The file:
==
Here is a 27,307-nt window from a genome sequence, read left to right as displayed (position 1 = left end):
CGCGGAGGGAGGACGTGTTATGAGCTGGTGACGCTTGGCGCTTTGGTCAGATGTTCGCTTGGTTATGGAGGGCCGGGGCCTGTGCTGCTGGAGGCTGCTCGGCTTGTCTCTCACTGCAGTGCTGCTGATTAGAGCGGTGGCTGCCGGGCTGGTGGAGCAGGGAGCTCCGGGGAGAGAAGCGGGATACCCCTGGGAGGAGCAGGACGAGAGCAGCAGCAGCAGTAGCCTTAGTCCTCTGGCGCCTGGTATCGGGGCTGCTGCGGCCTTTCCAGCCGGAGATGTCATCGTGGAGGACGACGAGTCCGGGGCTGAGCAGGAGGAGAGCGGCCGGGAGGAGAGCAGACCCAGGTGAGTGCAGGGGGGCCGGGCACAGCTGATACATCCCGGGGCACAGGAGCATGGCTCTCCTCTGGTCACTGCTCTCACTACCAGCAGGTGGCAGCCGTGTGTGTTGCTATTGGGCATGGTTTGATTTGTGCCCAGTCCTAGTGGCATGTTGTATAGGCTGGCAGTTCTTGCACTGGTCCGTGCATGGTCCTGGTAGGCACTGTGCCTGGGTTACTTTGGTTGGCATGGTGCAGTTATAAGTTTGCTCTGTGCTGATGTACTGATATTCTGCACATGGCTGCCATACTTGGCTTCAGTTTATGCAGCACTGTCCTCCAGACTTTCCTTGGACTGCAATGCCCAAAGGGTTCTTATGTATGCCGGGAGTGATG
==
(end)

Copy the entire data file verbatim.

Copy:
Here is a 27,307-nt window from a genome sequence, read left to right as displayed (position 1 = left end):
CGCGGAGGGAGGACGTGTTATGAGCTGGTGACGCTTGGCGCTTTGGTCAGATGTTCGCTTGGTTATGGAGGGCCGGGGCCTGTGCTGCTGGAGGCTGCTCGGCTTGTCTCTCACTGCAGTGCTGCTGATTAGAGCGGTGGCTGCCGGGCTGGTGGAGCAGGGAGCTCCGGGGAGAGAAGCGGGATACCCCTGGGAGGAGCAGGACGAGAGCAGCAGCAGCAGTAGCCTTAGTCCTCTGGCGCCTGGTATCGGGGCTGCTGCGGCCTTTCCAGCCGGAGATGTCATCGTGGAGGACGACGAGTCCGGGGCTGAGCAGGAGGAGAGCGGCCGGGAGGAGAGCAGACCCAGGTGAGTGCAGGGGGGCCGGGCACAGCTGATACATCCCGGGGCACAGGAGCATGGCTCTCCTCTGGTCACTGCTCTCACTACCAGCAGGTGGCAGCCGTGTGTGTTGCTATTGGGCATGGTTTGATTTGTGCCCAGTCCTAGTGGCATGTTGTATAGGCTGGCAGTTCTTGCACTGGTCCGTGCATGGTCCTGGTAGGCACTGTGCCTGGGTTACTTTGGTTGGCATGGTGCAGTTATAAGTTTGCTCTGTGCTGATGTACTGATATTCTGCACATGGCTGCCATACTTGGCTTCAGTTTATGCAGCACTGTCCTCCAGACTTTCCTTGGACTGCAATGCCCAAAGGGTTCTTATGTATGCCGGGAGTGATG